I am fascinated by this: The Art of Clean Up by Ursus Wehrli. The artist shows an everyday scene, then shows it rearranged so that all the objects are grouped by category. Like this:
At first they just caused me to laugh a bit, but scrolling through all of them gave me a bit of a chill. Somehow the transformation from ordered to disordered touched a nerve, and my guess is that it’s because it sets off conflicting reactions which the brain finds difficult to resolve. For me the first reaction is that the organization, the neatness, provides satisfaction. There is something comforting about a scene where everything is neat. But at the same time, the neatness is completely unnatural and kind of disturbing: what force could possibly have acted on that scene to do that to it? And in their rearranged states, the items become detached from their purposes, useless perhaps. It seems as though there is a malevolent intellect at work. Which of course there is, in the form of the artist. What’s particularly weird is the one of the park, because some of the objects reordered are people, and the way they lie there is horrid, cemetery-like, reminiscent of those diagrams of slave ships that you would see in history classes.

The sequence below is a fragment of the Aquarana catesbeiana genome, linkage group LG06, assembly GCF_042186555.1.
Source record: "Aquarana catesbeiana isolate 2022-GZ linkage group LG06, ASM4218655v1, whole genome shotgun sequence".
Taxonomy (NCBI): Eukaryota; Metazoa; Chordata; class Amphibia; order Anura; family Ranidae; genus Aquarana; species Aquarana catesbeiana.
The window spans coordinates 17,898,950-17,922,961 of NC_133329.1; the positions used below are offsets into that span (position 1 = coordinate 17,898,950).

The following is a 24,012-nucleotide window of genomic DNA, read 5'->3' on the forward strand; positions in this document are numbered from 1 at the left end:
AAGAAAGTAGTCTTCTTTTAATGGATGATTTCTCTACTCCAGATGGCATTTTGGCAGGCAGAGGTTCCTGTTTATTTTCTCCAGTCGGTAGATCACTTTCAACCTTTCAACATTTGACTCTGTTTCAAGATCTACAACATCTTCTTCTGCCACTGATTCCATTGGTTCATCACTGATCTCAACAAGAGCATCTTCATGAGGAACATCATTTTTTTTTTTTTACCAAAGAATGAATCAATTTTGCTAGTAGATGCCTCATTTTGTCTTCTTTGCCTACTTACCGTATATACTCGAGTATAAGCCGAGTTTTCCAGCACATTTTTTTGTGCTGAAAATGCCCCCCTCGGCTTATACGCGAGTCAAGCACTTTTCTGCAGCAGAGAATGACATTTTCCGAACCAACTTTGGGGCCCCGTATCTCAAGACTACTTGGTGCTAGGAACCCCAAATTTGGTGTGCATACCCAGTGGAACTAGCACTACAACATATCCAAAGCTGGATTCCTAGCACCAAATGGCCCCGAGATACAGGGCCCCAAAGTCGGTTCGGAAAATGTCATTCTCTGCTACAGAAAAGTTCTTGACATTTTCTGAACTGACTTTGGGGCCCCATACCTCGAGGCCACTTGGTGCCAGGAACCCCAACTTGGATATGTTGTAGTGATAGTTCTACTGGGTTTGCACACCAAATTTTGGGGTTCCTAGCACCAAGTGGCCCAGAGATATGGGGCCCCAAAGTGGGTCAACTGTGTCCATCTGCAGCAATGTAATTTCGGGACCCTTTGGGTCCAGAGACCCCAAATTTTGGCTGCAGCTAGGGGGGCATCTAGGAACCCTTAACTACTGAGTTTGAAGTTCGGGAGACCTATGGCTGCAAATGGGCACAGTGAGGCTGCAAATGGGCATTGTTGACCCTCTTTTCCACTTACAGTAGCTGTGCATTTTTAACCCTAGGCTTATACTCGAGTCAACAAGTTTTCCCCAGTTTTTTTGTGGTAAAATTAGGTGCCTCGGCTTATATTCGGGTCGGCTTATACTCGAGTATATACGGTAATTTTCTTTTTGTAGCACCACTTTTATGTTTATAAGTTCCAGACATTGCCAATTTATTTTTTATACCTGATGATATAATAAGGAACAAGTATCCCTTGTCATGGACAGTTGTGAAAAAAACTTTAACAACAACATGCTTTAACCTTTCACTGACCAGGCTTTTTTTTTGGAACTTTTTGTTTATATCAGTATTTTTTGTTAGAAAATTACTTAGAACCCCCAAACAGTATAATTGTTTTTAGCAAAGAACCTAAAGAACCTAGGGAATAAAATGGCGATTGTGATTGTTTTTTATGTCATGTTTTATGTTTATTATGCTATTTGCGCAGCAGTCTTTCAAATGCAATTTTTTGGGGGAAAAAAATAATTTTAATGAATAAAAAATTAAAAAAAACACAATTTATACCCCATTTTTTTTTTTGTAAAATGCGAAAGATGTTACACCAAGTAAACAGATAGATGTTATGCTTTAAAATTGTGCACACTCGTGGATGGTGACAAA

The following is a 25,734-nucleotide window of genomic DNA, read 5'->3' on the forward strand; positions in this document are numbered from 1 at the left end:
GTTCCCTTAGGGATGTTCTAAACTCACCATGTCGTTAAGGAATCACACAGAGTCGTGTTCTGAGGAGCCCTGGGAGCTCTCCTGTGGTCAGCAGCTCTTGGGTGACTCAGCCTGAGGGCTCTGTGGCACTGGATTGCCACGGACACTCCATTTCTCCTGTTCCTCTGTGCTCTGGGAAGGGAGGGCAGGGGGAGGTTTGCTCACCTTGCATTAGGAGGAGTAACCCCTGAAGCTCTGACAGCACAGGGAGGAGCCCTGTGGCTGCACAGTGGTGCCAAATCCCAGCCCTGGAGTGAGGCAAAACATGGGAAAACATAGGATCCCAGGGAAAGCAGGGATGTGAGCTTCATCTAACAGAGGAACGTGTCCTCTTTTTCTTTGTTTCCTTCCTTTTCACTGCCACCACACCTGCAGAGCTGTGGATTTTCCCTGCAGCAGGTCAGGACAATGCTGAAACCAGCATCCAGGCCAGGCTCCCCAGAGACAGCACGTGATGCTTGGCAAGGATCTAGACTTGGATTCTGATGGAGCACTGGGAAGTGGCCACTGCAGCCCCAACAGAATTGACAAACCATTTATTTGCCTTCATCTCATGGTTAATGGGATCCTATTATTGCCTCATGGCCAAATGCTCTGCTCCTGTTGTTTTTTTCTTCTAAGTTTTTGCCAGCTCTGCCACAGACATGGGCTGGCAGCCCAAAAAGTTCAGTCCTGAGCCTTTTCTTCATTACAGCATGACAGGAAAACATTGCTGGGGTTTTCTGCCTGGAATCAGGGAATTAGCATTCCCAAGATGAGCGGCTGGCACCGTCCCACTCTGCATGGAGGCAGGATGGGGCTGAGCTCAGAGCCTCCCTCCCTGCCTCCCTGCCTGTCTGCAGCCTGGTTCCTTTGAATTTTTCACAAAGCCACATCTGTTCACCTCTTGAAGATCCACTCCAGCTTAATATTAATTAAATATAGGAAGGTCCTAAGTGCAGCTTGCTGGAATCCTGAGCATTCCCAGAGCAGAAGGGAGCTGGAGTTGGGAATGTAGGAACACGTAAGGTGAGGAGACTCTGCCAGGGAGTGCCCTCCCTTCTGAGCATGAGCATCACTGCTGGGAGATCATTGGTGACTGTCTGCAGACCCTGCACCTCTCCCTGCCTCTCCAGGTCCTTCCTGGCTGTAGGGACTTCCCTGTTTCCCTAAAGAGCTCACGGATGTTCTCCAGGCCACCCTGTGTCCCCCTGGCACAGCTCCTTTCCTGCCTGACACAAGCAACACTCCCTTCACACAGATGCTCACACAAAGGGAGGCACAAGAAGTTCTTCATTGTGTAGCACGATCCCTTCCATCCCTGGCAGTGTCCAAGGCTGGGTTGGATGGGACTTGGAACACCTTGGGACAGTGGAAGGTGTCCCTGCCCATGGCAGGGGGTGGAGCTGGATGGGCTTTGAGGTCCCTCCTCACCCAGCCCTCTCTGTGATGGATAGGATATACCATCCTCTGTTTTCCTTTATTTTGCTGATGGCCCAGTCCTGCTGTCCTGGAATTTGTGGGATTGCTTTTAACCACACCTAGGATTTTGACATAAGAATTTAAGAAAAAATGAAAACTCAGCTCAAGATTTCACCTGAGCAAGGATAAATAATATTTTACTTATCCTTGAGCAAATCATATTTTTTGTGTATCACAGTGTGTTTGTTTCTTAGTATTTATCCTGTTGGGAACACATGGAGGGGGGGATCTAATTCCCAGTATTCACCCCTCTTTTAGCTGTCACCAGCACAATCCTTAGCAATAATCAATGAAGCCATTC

Check it out, I recommend.